The Arai Tour-X 5 is fully prepped for specs, allowing the arms to slip down sculpted channels by the temples. I’ve worn glasses for every mile I’ve ridden in it and have never had a moment of discomfort. Unlike some helmets that can press the arms against your head and hold frames at a fixed angle, the T-X 5 has been designed to let them sit naturally on your nose and ears.

I have worn some peaked helmets that suffer from buffeting, particularly in conjunction with a screen, however this has certainly not been the case with the Tour-X 5. I’ve covered hundreds of miles on a KTM 790 Adventure wearing it and felt no adverse effects whatsoever. The aerodynamic design slips cleanly through the air, and I’ve been barely aware it’s there, even on a naked bike.  

Arai Tour-X 5 peak from above

How good is the Tour-X 5’s visor?

The most stand out feature of the T-X5 is the new Variable Axis System (VAS-A) visor system, developed from the the RX-7V, which includes quick release side pods for rapid visor changes. Unlike the old model, where the peak and visor were attached to the shell with screws at either side, the T-X5’s peak and side pods come away as one unit at the push of a button, after which you just rotate the visor upwards to lift it off. Installation, as they say at Haynes, is simply the reverse of removal – and it really is that easy. The mounting position has been lowered too, providing a smoother surface across the temple area for improved ‘glance off’ ability in an impact.

The visor is larger and more curved than that of the outgoing model, providing a clearer view at night (the more pointy T-X 4 visor had a tendency to reflect light in odd patterns at times) and allowing rain to roll off better. A clear one is fitted as standard and comes with the all-important Pinlock anti-fog insert, although different tints are available, including a snazzy rainbow iridium coated item.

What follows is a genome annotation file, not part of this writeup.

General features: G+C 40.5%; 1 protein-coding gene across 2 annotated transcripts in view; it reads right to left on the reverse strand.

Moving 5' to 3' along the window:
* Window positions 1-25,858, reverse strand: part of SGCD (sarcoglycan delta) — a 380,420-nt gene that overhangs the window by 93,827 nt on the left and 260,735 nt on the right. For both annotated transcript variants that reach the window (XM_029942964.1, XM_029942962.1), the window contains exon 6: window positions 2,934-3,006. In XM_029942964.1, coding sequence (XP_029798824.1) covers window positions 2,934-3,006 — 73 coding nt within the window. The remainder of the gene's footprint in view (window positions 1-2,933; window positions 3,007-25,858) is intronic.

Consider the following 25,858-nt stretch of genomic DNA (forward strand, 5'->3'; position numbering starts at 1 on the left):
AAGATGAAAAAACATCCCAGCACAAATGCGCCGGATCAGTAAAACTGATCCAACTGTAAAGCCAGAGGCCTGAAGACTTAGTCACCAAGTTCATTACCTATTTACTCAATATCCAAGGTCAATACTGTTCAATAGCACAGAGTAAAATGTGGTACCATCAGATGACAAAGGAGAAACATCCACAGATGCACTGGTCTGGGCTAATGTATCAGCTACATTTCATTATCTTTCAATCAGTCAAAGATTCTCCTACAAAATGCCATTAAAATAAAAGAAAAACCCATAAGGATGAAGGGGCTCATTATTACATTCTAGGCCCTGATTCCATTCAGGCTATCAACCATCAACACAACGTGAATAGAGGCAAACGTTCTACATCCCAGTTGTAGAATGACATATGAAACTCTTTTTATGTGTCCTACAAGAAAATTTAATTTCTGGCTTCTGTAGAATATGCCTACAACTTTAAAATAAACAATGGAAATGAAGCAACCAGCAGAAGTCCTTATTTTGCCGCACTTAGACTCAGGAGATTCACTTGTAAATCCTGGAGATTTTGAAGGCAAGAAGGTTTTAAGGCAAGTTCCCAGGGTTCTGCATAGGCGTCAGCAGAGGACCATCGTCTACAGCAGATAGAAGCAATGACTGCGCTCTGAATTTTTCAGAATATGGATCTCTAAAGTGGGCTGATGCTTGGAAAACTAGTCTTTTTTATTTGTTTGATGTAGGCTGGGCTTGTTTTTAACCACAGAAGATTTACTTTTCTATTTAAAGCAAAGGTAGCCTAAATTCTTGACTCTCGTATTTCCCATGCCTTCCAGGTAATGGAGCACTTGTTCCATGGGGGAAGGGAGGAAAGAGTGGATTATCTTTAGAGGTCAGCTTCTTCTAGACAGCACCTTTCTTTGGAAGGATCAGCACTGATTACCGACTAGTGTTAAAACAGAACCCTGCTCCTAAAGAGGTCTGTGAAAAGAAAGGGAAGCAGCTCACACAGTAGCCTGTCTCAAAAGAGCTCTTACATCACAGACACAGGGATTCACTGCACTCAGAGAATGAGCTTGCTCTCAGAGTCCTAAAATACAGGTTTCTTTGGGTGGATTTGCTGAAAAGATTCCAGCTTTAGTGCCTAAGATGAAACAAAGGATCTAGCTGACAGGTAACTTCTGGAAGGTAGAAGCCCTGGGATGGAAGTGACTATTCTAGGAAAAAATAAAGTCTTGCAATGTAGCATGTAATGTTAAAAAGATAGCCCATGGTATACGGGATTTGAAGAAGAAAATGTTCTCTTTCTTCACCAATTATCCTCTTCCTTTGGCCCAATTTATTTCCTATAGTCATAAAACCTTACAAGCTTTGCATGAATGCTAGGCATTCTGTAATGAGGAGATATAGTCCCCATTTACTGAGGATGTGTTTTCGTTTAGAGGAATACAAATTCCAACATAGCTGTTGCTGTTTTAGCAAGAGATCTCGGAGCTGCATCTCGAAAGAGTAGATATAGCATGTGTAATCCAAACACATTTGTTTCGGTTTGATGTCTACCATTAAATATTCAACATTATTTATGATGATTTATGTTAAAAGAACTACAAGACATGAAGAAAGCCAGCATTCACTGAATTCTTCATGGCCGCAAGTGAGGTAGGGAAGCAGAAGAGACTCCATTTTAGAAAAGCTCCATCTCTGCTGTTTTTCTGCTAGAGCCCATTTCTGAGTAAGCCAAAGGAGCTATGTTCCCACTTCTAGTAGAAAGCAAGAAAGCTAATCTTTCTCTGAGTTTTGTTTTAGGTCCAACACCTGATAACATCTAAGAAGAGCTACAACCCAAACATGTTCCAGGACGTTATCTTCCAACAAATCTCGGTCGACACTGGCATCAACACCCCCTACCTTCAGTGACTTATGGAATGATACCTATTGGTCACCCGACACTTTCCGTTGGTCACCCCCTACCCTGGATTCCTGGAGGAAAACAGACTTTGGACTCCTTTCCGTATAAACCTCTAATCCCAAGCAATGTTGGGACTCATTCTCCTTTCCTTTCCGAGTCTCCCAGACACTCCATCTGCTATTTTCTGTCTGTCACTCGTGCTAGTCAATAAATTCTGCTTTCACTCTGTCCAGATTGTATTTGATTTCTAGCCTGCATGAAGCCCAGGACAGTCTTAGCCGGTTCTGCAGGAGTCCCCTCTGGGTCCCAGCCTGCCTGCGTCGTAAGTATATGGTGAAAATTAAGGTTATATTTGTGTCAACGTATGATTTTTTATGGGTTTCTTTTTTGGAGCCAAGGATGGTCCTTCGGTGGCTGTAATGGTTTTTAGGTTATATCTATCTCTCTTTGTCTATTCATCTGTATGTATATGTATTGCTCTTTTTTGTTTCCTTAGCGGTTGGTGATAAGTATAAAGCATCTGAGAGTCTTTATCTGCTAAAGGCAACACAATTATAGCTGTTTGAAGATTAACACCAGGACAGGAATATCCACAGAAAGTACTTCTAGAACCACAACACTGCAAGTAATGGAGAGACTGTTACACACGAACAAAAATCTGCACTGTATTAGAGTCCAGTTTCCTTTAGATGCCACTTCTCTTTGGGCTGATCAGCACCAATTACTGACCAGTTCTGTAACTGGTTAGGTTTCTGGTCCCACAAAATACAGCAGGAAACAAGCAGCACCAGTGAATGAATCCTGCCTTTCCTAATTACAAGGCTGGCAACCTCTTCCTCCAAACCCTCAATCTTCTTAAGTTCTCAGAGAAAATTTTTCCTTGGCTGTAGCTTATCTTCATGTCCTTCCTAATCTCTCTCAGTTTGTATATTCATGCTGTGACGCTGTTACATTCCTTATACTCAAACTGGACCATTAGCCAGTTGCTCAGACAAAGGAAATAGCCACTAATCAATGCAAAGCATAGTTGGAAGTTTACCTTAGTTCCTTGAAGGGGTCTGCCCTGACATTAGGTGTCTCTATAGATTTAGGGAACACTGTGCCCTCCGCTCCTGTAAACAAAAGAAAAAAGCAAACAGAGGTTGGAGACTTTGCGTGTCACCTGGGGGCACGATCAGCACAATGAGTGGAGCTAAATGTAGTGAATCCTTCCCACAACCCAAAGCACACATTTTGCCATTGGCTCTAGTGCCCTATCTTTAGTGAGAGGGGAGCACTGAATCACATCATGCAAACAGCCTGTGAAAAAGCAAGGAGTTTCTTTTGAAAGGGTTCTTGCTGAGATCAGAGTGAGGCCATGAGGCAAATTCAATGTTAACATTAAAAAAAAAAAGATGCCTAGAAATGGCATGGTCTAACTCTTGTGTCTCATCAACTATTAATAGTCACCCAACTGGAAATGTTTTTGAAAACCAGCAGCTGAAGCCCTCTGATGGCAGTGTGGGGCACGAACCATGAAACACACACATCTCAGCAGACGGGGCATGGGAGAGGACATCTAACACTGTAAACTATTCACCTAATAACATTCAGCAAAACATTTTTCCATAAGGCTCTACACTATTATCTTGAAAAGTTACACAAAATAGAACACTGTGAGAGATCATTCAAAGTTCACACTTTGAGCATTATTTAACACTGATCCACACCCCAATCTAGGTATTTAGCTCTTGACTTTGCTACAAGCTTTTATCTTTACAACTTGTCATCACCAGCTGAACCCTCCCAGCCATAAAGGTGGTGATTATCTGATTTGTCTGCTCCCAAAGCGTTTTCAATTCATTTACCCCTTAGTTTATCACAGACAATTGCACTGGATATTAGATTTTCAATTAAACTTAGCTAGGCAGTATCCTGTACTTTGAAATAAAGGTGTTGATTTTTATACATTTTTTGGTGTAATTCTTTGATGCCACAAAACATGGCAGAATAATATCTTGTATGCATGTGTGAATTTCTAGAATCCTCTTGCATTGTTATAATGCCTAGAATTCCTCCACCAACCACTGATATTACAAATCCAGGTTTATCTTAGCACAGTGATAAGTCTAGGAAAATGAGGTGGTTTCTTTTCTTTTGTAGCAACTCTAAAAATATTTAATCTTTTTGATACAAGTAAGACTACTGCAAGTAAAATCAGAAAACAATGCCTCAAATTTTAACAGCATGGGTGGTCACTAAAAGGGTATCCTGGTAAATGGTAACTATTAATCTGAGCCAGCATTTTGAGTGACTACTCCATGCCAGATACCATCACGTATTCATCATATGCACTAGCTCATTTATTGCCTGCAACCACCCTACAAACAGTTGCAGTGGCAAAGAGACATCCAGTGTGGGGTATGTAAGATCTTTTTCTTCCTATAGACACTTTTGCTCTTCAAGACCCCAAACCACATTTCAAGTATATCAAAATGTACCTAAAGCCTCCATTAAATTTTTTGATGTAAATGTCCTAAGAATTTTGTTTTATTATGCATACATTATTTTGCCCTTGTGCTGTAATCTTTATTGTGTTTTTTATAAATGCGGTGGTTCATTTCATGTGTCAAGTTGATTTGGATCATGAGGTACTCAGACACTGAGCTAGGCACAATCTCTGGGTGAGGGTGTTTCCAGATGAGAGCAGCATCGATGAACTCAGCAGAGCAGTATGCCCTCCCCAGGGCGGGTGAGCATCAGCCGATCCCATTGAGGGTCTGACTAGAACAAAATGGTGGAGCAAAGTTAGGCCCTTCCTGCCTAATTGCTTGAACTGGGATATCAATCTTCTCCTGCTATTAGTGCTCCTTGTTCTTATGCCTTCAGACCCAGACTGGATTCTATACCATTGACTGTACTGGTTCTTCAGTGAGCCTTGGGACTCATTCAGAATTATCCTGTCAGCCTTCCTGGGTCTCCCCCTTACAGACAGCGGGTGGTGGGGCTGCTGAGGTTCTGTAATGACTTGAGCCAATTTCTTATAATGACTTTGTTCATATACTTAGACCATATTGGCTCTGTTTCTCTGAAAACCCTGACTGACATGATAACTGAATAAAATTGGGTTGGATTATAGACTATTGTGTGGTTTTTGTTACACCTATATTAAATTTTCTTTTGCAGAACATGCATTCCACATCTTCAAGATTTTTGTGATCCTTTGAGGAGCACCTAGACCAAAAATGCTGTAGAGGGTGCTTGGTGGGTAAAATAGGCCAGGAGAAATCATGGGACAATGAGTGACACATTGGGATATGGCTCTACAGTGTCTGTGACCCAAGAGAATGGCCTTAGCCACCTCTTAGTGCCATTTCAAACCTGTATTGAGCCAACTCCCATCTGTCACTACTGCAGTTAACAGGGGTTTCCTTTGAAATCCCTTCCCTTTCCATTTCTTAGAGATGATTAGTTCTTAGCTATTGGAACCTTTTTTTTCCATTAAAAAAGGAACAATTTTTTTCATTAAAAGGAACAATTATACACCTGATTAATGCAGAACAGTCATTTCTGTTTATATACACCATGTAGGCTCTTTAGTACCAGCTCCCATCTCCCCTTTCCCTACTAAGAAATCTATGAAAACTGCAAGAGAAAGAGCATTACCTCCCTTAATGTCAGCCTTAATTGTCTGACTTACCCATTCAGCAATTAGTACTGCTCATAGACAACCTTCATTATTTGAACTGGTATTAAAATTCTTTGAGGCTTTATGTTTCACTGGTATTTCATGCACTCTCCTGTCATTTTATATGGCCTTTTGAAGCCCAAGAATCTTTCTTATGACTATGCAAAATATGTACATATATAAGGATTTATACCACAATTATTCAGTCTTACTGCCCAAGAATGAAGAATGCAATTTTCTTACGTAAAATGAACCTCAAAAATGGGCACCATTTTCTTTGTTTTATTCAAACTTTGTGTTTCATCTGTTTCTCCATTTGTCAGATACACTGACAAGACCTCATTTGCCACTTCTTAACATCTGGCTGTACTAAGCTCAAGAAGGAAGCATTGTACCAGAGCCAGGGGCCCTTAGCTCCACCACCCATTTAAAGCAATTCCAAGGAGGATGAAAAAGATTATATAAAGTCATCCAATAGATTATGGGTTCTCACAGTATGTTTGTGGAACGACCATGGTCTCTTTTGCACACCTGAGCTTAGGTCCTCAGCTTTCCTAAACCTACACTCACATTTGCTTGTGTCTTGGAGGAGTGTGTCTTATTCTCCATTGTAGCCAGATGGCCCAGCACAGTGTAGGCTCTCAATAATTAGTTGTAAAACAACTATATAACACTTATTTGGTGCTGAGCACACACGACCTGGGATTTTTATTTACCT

Arai Tour-X 5 visor mechanism

It’s also the first Arai visor that I’ve seen not to have integrated flaps for brow air intakes, a consequence of the redesigned ventilation system, which is great because I’ve broken a fair few of those in the past. As is traditionally Arai, there are no stepped positions to the opening mechanism – it operates smoothly from open to closed and, at slow speeds anyway, can be set to any position desired.

There’s no lockable mechanism to keep the visor closed, however a small plastic catch does the job perfectly well. When shut, the visor sits tight against its seal and I’ve yet to suffer any leaks despite subjecting it to some pretty serious rain. Even with it cracked open to allow a little airflow for my spectacles, there’s been no sign of water ingress.

The aperture itself offers a fantastic field of vision in all directions and is one of the aspects I’ve always loved about the Tour-X range. The T-X 5 boasts the biggest yet, providing a pleasant sensation of space around your face and no restriction to peripheral view.

Arai Tour-X 5 visor removal

What is the Tour-X 5’s ventilation like?

Ventilation was never wanting with the T-X 4, but Arai has managed to find some improvements in developing the 5. The chin vent is double the size of the previous version, and it certainly does let a large volume of air through, enough for Arai to omit the additional mesh vents of previous versions. It has adjustability both inside and out to regulate the flow and direct it either onto your face or up the inside of the visor.

Front and centre is the innovative Arai 3D logo duct, as already seen and proven on the Quantic. This sits over twin 10mm ports in the shell and draws air in when operated via a single slider at the top. It has two positions, closed when the slider sits proud of the logo and open when it’s clicked in. The airflow is noticeable as soon as it’s open, even at slow speeds, plus there’s a further three position vent at the top for even more.